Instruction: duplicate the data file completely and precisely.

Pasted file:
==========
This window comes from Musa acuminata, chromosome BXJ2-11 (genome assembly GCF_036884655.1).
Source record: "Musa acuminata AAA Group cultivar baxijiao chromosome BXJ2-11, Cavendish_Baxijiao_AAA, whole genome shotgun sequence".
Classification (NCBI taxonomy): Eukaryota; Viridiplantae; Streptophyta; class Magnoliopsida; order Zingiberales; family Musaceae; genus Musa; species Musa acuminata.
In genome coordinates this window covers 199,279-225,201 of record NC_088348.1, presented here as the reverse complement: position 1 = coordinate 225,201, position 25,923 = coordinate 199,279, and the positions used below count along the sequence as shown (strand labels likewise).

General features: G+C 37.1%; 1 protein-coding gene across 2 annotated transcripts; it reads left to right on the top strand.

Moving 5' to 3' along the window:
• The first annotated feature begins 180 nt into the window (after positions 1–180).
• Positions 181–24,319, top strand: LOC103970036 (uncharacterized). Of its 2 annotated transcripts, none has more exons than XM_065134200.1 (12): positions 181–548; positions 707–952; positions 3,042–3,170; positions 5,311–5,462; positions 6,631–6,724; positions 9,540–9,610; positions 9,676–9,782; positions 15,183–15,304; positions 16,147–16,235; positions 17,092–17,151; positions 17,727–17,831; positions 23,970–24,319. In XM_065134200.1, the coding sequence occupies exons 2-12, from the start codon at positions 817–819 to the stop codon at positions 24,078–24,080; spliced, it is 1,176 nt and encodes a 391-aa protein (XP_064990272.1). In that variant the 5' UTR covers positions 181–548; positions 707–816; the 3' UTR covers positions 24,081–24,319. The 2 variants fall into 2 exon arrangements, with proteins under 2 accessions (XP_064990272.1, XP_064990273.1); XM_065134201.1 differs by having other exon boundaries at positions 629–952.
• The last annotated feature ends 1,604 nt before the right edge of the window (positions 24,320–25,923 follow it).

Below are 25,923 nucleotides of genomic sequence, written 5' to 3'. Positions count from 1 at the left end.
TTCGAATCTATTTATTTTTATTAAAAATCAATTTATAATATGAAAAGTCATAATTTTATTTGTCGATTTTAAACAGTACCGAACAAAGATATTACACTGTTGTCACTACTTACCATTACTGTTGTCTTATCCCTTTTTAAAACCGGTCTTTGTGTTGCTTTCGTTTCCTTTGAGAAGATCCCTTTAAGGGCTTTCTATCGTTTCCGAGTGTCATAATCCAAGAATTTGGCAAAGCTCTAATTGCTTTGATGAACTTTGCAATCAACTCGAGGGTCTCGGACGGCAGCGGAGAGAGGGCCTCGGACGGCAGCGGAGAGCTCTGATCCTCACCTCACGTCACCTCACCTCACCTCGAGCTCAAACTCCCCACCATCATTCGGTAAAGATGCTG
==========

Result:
This window comes from Musa acuminata, chromosome BXJ2-11 (genome assembly GCF_036884655.1).
Source record: "Musa acuminata AAA Group cultivar baxijiao chromosome BXJ2-11, Cavendish_Baxijiao_AAA, whole genome shotgun sequence".
Classification (NCBI taxonomy): Eukaryota; Viridiplantae; Streptophyta; class Magnoliopsida; order Zingiberales; family Musaceae; genus Musa; species Musa acuminata.
In genome coordinates this window covers 199,279-225,201 of record NC_088348.1, presented here as the reverse complement: position 1 = coordinate 225,201, position 25,923 = coordinate 199,279, and the positions used below count along the sequence as shown (strand labels likewise).

General features: G+C 37.1%; 1 protein-coding gene across 2 annotated transcripts; it reads left to right on the top strand.

Moving 5' to 3' along the window:
• The first annotated feature begins 180 nt into the window (after positions 1–180).
• Positions 181–24,319, top strand: LOC103970036 (uncharacterized). Of its 2 annotated transcripts, none has more exons than XM_065134200.1 (12): positions 181–548; positions 707–952; positions 3,042–3,170; positions 5,311–5,462; positions 6,631–6,724; positions 9,540–9,610; positions 9,676–9,782; positions 15,183–15,304; positions 16,147–16,235; positions 17,092–17,151; positions 17,727–17,831; positions 23,970–24,319. In XM_065134200.1, the coding sequence occupies exons 2-12, from the start codon at positions 817–819 to the stop codon at positions 24,078–24,080; spliced, it is 1,176 nt and encodes a 391-aa protein (XP_064990272.1). In that variant the 5' UTR covers positions 181–548; positions 707–816; the 3' UTR covers positions 24,081–24,319. The 2 variants fall into 2 exon arrangements, with proteins under 2 accessions (XP_064990272.1, XP_064990273.1); XM_065134201.1 differs by having other exon boundaries at positions 629–952.
• The last annotated feature ends 1,604 nt before the right edge of the window (positions 24,320–25,923 follow it).

Below are 25,923 nucleotides of genomic sequence, written 5' to 3'. Positions count from 1 at the left end.
TTCGAATCTATTTATTTTTATTAAAAATCAATTTATAATATGAAAAGTCATAATTTTATTTGTCGATTTTAAACAGTACCGAACAAAGATATTACACTGTTGTCACTACTTACCATTACTGTTGTCTTATCCCTTTTTAAAACCGGTCTTTGTGTTGCTTTCGTTTCCTTTGAGAAGATCCCTTTAAGGGCTTTCTATCGTTTCCGAGTGTCATAATCCAAGAATTTGGCAAAGCTCTAATTGCTTTGATGAACTTTGCAATCAACTCGAGGGTCTCGGACGGCAGCGGAGAGAGGGCCTCGGACGGCAGCGGAGAGCTCTGATCCTCACCTCACGTCACCTCACCTCACCTCGAGCTCAAACTCCCCACCATCATTCGGTAAAGATGCTG